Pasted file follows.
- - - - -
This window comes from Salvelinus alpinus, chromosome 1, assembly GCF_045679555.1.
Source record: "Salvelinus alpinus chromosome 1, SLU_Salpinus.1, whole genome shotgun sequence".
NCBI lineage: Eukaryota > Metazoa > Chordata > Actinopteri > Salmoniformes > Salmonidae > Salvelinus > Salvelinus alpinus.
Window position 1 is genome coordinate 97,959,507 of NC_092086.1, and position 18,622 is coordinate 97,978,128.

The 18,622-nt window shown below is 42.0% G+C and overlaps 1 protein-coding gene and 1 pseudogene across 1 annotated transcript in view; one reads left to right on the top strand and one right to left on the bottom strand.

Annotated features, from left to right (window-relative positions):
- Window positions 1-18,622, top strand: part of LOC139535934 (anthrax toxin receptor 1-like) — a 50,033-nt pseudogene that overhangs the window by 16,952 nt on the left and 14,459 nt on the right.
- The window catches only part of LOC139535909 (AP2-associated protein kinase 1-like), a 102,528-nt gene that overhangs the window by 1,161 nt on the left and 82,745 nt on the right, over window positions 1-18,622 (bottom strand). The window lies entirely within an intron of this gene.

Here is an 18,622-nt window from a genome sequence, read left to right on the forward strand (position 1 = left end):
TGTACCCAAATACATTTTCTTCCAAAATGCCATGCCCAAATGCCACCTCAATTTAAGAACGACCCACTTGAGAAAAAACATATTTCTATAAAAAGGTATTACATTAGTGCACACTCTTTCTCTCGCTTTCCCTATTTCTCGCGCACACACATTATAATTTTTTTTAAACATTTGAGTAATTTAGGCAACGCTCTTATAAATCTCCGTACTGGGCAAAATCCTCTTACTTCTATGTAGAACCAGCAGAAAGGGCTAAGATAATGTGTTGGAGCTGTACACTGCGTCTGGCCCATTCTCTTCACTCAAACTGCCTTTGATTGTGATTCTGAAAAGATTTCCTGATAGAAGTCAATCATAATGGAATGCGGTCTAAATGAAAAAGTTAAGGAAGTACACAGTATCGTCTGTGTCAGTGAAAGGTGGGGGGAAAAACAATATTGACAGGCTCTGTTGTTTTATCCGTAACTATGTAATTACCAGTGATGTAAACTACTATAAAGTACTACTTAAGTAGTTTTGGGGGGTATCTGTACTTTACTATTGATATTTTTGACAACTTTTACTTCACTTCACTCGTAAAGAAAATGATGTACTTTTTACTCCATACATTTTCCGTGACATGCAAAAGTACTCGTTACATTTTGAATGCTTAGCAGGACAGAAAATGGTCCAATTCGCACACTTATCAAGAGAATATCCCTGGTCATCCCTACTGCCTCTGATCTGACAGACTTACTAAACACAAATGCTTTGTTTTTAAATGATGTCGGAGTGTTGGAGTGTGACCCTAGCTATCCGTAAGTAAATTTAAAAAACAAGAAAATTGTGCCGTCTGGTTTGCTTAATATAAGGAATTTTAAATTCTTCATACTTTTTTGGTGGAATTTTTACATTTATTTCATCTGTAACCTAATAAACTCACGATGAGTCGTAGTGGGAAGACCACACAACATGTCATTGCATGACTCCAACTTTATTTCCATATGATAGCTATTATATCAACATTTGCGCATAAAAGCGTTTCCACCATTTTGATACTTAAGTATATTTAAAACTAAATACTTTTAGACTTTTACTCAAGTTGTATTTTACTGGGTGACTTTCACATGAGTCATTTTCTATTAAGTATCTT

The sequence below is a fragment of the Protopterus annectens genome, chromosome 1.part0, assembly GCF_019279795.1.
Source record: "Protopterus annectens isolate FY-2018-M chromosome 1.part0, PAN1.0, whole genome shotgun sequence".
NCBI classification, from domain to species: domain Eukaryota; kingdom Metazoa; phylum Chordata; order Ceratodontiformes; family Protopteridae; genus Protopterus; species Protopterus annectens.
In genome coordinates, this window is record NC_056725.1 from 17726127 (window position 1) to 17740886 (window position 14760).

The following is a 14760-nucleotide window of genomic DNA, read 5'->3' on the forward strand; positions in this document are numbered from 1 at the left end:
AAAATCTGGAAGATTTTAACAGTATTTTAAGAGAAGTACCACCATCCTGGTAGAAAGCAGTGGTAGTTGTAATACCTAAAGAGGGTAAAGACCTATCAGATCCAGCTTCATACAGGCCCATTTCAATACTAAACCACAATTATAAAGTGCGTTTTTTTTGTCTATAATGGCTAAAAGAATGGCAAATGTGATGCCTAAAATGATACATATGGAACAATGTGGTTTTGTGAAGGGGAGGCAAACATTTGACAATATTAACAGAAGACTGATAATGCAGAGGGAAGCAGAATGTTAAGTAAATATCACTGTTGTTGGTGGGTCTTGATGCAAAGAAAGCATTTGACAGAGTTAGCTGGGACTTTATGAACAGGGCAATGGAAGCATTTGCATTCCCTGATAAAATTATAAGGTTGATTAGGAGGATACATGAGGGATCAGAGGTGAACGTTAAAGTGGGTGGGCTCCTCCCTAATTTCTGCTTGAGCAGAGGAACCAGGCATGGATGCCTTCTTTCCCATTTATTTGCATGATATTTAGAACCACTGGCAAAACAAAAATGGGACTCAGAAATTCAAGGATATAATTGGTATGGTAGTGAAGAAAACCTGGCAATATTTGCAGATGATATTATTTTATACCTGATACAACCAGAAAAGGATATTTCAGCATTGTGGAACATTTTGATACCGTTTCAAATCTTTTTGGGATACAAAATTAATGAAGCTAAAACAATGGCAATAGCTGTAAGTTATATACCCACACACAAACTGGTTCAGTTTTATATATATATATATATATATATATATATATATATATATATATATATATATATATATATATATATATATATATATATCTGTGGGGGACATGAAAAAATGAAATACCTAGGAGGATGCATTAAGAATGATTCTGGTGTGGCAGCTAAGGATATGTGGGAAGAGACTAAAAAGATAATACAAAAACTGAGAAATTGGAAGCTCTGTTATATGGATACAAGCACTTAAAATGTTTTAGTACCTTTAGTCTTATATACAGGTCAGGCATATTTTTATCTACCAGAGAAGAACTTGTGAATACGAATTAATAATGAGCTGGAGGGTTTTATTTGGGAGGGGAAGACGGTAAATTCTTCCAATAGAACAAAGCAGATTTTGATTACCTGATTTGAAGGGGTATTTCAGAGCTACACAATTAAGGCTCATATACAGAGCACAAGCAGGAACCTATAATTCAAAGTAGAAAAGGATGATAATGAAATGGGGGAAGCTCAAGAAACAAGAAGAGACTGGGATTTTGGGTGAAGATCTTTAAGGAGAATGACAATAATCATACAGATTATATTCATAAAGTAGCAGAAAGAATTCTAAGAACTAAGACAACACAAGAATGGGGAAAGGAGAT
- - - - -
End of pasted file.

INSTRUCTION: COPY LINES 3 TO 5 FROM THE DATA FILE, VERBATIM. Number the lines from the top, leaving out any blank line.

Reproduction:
NCBI lineage: Eukaryota > Metazoa > Chordata > Actinopteri > Salmoniformes > Salmonidae > Salvelinus > Salvelinus alpinus.
Window position 1 is genome coordinate 97,959,507 of NC_092086.1, and position 18,622 is coordinate 97,978,128.

The 18,622-nt window shown below is 42.0% G+C and overlaps 1 protein-coding gene and 1 pseudogene across 1 annotated transcript in view; one reads left to right on the top strand and one right to left on the bottom strand.